A number of Volunteers, being Salisbury people or, indeed, retired teachers who trained here, will have known the museum buildings when they were the heart of a teacher training establishment.

The College of Sarum St Michael, or the Diocesan Training College, Salisbury as it was originally known, was set up in 1841 and moved into the King’s House in 1851. It closed as a teacher training facility in 1978 and two ex-students, Jenny Head and Anne Johns, co-wrote an excellent book about it, published in 2015 and available in the museum shop. Their research formed the basis of a talk, too, given at the museum last week.

Jenny and Anne used the words of the staff and students, gleaned from letters, other documents and from interviews, to tell the story of a place that had clearly been special to many, including the authors themselves. The King’s House itself, has, in may ways, changed hardly at all of course.  Those Volunteers who work in the back rooms (or, more accurately, the attics) will be familiar with the corridor doors  that still retain the numbers of what were bedrooms, as well as offices, from the former era. I am told they could be very cold indeed, back in the day…..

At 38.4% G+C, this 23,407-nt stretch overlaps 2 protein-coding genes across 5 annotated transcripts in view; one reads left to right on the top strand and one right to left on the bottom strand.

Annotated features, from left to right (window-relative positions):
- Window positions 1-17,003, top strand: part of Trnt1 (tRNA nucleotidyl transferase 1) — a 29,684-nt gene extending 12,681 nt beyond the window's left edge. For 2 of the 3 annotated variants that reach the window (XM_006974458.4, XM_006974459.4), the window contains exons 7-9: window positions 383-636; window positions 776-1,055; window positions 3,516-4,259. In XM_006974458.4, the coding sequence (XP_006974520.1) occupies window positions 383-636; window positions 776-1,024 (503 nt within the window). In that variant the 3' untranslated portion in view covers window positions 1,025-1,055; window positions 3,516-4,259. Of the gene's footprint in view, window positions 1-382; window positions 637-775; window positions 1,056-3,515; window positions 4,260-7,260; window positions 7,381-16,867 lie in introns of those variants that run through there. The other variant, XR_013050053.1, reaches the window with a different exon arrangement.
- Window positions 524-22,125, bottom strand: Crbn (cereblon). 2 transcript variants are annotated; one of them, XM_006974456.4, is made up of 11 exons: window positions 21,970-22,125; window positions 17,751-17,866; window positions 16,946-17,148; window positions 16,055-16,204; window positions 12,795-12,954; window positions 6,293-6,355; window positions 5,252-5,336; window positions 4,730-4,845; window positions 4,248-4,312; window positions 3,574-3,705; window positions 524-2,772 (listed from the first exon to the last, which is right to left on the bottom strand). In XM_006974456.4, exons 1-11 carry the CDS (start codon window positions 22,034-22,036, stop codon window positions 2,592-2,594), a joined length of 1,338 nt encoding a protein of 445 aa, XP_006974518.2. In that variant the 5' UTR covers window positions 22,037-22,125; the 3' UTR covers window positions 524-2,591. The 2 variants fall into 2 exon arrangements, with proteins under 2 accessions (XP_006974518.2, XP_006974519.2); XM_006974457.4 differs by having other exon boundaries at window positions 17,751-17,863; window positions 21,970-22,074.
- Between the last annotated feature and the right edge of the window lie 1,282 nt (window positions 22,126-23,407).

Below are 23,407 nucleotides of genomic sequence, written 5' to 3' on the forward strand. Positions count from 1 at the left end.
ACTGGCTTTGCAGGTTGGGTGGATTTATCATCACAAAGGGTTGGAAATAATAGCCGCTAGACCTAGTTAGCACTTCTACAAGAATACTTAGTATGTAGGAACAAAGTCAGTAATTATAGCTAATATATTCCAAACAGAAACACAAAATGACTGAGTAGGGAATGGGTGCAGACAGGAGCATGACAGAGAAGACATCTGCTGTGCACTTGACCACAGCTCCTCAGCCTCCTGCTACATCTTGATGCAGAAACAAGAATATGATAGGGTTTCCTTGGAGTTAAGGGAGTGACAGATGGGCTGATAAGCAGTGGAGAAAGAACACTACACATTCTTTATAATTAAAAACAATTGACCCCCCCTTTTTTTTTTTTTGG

Photo held at Wiltshire & Swindon History Centre (see website by clicking here)

The more recent buildings, handsome red brick apartment blocks that lie between the King’s House and the river, were originally accommodation blocks for the students, but also music rooms, dance and drama and art spaces and so on. Other buildings in the Close, and beyond, were also used to house students as numbers swelled.

One of things that made the college special was its association with, and proximity to, the Cathedral. One moving story was of a student, in relatively recent times, who, unable to sleep on her last night in college, got up and walked into the Close in the early hours. She found a door into the Cathedral was unlocked and walked up the nave one last time as a student, barefoot and in her pyjamas, full of wonder, as always, in that magical place.

The story of the college was, of course, a story of things changing as time past – a woman’s place in society, the effect of war, how people dressed (for the students it was gym slips to academic gowns to the uniform of jeans and T shirts) but Jenny and Anne had clearly found that in some ways nothing changed at all. Girls came, and left as young women. Most full of hope, making the most of their opportunity, enjoying their time here and going in to the world to do their bit.